The United States needs an approach that reduces rather than elevates the importance of nuclear weapons. Their use -- accidental or intentional -- by a state or non-state actor would change the world as we know it and set back hopes for peace and security in unimaginable ways.

Pentagon Spending and Responsible Budget Priorities

The dome of the Capitol, seen from the east side, Washington DC, USA.Despite much ballyhoo from various Pentagon officials and members of Congress, the current U.S. budget continues to provide generous funding for wars and weapons. It also continues to shortchange investments that we need in our states and communities. WAND is resolved to push for more responsible budget priorities. As many of our readers know, over half of the discretionary budget that Congress appropriates each year goes to the Pentagon.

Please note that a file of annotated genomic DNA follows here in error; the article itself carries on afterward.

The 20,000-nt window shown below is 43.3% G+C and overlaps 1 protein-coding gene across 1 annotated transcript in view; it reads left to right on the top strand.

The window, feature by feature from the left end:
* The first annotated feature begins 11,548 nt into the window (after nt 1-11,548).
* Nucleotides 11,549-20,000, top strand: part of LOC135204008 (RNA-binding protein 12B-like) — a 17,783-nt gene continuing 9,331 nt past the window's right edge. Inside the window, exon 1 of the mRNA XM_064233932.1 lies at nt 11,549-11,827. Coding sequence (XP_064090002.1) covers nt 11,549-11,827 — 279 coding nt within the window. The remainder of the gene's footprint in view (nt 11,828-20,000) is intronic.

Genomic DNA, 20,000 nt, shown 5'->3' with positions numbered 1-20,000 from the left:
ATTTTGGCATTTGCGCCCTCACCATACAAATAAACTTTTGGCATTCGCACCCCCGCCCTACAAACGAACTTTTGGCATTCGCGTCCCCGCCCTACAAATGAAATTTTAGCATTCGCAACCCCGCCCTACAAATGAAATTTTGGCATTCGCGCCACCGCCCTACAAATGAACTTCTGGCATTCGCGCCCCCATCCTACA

For the last seven years, President Obama has presided over a tumultuous push and pull between a perceived need to reduce overall government spending and the imperative to grow the economy through government investments. In recent years, much of the spending debate has pitted deficit hawks – those who seek to reduce federal expenditures -- against defense hawks – those who seek to solve problems with military action first and foremost. Defense hawks have won the day of late, providing relief for the Pentagon from legally mandated budget caps that have kept the budget relatively flat. The latest deal coming in the 2015 budget provided $561 for the national defense budget, along with another $59 billion for Overseas Contingency Operations (OCO), or war spending. This war spending slush fund has never been subject to budget caps and has been used as a way for the Pentagon to escape budgetary discipline. The rest of the federal agencies that do not have the same escape valve have absorbed these budget pressures.